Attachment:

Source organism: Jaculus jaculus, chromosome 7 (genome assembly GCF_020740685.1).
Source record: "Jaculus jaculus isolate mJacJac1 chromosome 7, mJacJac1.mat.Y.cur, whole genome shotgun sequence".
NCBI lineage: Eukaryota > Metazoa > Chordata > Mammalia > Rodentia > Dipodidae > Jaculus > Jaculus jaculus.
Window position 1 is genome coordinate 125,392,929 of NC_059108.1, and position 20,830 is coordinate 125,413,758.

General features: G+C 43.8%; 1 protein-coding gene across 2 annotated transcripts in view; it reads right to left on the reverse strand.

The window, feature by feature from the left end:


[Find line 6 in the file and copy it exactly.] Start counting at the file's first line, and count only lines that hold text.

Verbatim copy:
The window, feature by feature from the left end: